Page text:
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Compassion Is Our New Currency: Notes on 2011’s Preoccupied Hearts and Minds
Posted on Dec 24, 2011
By Rebecca Solnit, TomDispatch
This piece originally appeared at TomDispatch. Be sure to read Tom Engelhardt’s introduction here.
Usually at year’s end, we’re supposed to look back at events just passed—and forward, in prediction mode, to the year to come. But just look around you! This moment is so extraordinary that it has hardly registered. People in thousands of communities across the United States and elsewhere are living in public, experimenting with direct democracy, calling things by their true names, and obliging the media and politicians to do the same.
The breadth of this movement is one thing, its depth another. It has rejected not just the particulars of our economic system, but the whole set of moral and emotional assumptions on which it’s based. Take the pair shown in a photograph from Occupy Austin in Texas. The amiable-looking elderly woman is holding a sign whose computer-printed words say, “Money has stolen our vote.” The older man next to her with the baseball cap is holding a sign handwritten on cardboard that states, “We are our brothers’ keeper.”
The photo of the two of them offers just a peek into a single moment in the remarkable period we’re living through and the astonishing movement that’s drawn in… well, if not 99% of us, then a striking enough percentage: everyone from teen pop superstar Miley Cyrus with her Occupy-homage video to Alaska Yup’ik elder Esther Green ice-fishing and holding a sign that says “Yirqa Kuik” in big letters, with the translation—“occupy the river”—in little ones below.
The woman with the stolen-votes sign is referring to them. Her companion is talking about us, all of us, and our fundamental principles. His sign comes straight out of Genesis, a denial of what that competitive entrepreneur Cain said to God after foreclosing on his brother Abel’s life. He was not, he claimed, his brother’s keeper; we are not, he insisted, beholden to each other, but separate, isolated, each of us for ourselves.
Square, Site wide
Think of Cain as the first Social Darwinist and this Occupier in Austin as his opposite, claiming, no, our operating system should be love; we are all connected; we must take care of each other. And this movement, he’s saying, is about what the Argentinian uprising that began a decade ago, on December 19, 2001, called politica afectiva, the politics of affection.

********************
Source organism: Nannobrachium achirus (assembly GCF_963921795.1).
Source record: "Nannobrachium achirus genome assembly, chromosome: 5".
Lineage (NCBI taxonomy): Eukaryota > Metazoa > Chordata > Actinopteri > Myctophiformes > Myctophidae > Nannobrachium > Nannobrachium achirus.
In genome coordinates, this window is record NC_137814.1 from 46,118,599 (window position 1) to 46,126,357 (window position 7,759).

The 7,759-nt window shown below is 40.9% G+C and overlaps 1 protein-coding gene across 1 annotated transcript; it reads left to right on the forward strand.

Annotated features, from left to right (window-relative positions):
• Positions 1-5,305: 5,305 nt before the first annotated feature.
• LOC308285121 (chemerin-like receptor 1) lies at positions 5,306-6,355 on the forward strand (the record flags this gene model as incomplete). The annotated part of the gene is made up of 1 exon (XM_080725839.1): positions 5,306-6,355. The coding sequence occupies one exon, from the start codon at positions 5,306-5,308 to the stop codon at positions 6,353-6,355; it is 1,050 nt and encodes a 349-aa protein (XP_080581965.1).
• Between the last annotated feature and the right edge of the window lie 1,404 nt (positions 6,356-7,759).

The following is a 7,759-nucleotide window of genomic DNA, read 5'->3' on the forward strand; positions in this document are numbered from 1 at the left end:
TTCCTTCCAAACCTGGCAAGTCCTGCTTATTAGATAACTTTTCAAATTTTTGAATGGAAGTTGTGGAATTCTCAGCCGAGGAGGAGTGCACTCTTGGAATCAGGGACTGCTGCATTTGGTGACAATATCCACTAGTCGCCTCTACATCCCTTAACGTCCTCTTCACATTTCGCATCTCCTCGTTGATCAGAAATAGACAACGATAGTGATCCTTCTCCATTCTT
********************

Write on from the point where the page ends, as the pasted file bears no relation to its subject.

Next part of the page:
If it’s a movement about love, it’s also about the money they so unjustly took, and continue to take, from us—and about the fact that, right now, money and love are at war with each other. After all, in the American heartland, people are beginning to be imprisoned for debt, while the Occupy movement is arguing for debt forgiveness, renegotiation, and debt jubilees.
Sometimes love, or at least decency, wins. One morning late last month, 75-year-old Josephine Tolbert, who ran a daycare center from her modest San Francisco home, returned after dropping a child off at school only to find that she and the other children were locked out because she was behind in her mortgage payments. True Compass LLC, who bought her place in a short sale while she thought she was still negotiating with Bank of America, would not allow her back into her home of almost four decades, even to get her medicines or diapers for the children.
We demonstrated at her home and at True Compass’s shabby offices while they hid within, and students from Occupy San Francisco State University demonstrated outside a True Compass-owned restaurant on behalf of this African-American grandmother. Thanks to this solidarity and the media attention it garnered, Tolbert has collected her keys, moved back in, and is renegotiating the terms of her mortgage.
Hundreds of other foreclosure victims are now being defended by local branches of the Occupy movement, from West Oakland to North Minneapolis. As New York writer, filmmaker, and Occupier Astra Taylor puts it,
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